Alexander: Who wants to be commissioner of baseball?

You may have seen the news: Rob Manfred, commissioner of baseball – and, to many of us, steward of a sport he doesn’t really seem to care for or care that much about – is going to serve one more term. Come 2029, he’s outta here.

So when’s the parade?

In fairness, the results of Manfred’s commissionership are mixed. The adjustments to the rules a year ago that resulted in a quicker pace and a more entertaining game go into his credit column. The pitch clock and anti-shift rules transformed the game – though I’m still waiting for an umpire to make an illegal defense call – and I’ve got to believe it’s only time until the automatic ball-strike (ABS) system (i.e., bots calling pitches) replaces the way overmatched home-plate umpire.

Meanwhile, the replay system has increased the chances that calls (outside of ball-strike decisions) are correct, and thus decreased the chances that managers make spectacles of themselves in discussions with the umps. (If you miss those arguments, there are always Earl Weaver and Tom Lasorda clips on YouTube.)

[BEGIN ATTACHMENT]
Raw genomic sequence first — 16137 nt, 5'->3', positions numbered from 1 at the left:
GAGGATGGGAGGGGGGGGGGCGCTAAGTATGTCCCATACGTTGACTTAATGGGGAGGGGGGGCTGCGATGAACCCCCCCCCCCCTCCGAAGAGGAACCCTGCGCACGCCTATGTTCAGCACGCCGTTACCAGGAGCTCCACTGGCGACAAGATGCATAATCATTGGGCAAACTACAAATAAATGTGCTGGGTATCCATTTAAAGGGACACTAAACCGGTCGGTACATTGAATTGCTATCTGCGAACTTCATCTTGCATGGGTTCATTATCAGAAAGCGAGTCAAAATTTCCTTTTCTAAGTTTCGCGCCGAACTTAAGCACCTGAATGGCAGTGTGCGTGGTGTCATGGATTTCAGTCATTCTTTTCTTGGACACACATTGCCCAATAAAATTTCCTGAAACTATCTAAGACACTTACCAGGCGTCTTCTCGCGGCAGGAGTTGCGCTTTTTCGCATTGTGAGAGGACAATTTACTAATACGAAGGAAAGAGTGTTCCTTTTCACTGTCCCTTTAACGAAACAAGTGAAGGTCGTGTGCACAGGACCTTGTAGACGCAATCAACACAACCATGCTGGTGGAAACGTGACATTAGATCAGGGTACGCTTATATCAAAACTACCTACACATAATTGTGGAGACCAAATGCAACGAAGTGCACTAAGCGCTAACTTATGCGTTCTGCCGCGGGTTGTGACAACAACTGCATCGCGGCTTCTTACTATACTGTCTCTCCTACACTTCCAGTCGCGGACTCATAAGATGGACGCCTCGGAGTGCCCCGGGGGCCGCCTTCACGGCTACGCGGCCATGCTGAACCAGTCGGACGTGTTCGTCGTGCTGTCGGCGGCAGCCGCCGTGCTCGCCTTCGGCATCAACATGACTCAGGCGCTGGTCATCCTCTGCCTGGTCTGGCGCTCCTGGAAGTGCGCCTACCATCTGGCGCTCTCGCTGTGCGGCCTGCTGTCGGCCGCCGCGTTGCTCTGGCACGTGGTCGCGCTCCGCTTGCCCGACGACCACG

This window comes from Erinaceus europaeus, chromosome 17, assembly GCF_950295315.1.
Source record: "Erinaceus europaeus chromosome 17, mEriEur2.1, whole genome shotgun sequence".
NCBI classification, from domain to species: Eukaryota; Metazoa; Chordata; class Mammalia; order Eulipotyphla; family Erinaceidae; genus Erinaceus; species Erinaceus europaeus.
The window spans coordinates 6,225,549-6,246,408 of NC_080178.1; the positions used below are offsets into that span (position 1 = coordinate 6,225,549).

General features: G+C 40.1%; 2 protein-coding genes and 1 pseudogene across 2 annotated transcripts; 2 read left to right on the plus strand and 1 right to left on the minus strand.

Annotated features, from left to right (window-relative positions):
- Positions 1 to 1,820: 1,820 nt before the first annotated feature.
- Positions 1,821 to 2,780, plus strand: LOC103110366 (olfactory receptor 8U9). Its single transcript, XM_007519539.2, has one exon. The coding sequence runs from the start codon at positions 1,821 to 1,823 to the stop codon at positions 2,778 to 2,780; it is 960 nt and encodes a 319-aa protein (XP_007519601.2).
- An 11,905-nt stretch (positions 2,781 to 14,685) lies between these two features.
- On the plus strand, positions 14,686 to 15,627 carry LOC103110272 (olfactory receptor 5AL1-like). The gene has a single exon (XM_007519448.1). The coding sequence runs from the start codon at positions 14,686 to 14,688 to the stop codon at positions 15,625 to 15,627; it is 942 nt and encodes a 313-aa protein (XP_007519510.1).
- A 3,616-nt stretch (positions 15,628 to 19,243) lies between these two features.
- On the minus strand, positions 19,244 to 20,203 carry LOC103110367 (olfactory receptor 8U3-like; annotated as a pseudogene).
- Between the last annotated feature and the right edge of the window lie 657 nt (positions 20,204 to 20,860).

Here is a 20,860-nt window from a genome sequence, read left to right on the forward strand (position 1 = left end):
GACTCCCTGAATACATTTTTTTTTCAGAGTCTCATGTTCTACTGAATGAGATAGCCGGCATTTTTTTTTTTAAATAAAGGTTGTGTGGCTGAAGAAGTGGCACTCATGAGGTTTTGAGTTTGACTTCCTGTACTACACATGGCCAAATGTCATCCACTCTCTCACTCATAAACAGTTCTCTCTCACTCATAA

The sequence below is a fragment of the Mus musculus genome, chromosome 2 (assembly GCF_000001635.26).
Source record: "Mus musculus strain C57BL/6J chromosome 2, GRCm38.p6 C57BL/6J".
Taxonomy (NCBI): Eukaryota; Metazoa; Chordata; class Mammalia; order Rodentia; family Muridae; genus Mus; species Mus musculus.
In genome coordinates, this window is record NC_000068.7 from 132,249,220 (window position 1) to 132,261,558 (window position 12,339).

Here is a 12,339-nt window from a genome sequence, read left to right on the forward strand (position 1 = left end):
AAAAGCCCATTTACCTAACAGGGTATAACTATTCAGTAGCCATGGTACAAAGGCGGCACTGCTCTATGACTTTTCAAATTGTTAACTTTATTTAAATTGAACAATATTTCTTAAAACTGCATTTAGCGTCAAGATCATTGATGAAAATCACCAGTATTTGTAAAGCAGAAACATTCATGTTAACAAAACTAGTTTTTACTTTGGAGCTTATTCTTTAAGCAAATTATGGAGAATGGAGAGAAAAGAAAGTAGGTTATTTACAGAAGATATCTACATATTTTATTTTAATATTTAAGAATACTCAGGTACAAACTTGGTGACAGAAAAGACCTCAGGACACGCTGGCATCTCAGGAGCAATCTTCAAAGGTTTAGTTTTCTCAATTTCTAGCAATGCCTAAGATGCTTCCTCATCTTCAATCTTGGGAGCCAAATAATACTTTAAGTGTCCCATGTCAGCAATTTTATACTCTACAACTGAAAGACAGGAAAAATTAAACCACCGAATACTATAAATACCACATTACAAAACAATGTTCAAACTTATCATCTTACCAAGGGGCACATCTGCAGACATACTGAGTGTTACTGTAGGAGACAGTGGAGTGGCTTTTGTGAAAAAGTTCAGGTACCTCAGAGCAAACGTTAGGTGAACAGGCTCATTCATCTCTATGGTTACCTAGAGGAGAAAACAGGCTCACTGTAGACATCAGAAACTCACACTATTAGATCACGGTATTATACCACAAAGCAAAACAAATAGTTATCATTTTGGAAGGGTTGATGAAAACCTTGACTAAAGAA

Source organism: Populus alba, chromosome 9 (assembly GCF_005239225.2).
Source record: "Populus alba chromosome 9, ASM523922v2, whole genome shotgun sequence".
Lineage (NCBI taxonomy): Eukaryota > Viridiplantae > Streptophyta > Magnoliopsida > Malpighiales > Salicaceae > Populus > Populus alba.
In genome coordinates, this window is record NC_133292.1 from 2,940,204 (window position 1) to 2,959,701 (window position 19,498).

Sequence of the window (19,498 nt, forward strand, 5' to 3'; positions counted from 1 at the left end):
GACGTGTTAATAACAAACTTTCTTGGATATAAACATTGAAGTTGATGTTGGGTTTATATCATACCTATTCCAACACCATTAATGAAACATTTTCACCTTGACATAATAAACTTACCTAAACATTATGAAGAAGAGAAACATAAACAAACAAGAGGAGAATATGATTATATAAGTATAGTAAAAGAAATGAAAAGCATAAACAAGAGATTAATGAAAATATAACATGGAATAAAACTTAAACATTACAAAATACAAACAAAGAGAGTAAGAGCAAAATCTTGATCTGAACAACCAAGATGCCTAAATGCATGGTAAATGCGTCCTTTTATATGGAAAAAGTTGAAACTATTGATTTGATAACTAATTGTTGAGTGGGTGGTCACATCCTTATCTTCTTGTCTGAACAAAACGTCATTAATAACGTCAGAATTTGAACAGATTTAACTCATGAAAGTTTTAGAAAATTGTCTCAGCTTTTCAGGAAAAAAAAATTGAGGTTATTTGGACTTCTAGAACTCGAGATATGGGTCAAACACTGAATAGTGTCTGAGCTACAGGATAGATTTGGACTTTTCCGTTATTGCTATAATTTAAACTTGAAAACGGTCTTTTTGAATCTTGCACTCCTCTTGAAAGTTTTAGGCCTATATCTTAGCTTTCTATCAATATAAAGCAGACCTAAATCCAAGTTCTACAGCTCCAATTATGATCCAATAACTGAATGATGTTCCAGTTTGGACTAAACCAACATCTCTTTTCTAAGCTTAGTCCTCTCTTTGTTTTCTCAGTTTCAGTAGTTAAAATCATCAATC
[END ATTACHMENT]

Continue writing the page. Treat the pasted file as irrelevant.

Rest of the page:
But there are so many negatives in his nine years as commissioner. Where to start?

The lockout from December 2021 through March 2022, for example, didn’t accomplish what management wanted. It did halt offseason business, and it showed a new generation of players why the Players Association exists, why it’s the strongest in professional sports, and why the owners are not their friends. The agreement that came out of that lockout runs through 2026, so Manfred – who originally came onto MLB’s radar as a labor lawyer in 1987 – will have one more opportunity to play Deal or No Deal before exiting the stage after the 2028 season.

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And the inaction concerning the Houston Astros’ 2017 cheating scandal remains a blot on Manfred’s résumé. He suspended manager A.J. Hinch and general manager Jeff Luhnow, but key players went unpunished, having been granted immunity. More egregiously, owner Jim Crane was allowed to act like he wasn’t responsible for whatever happened on his watch.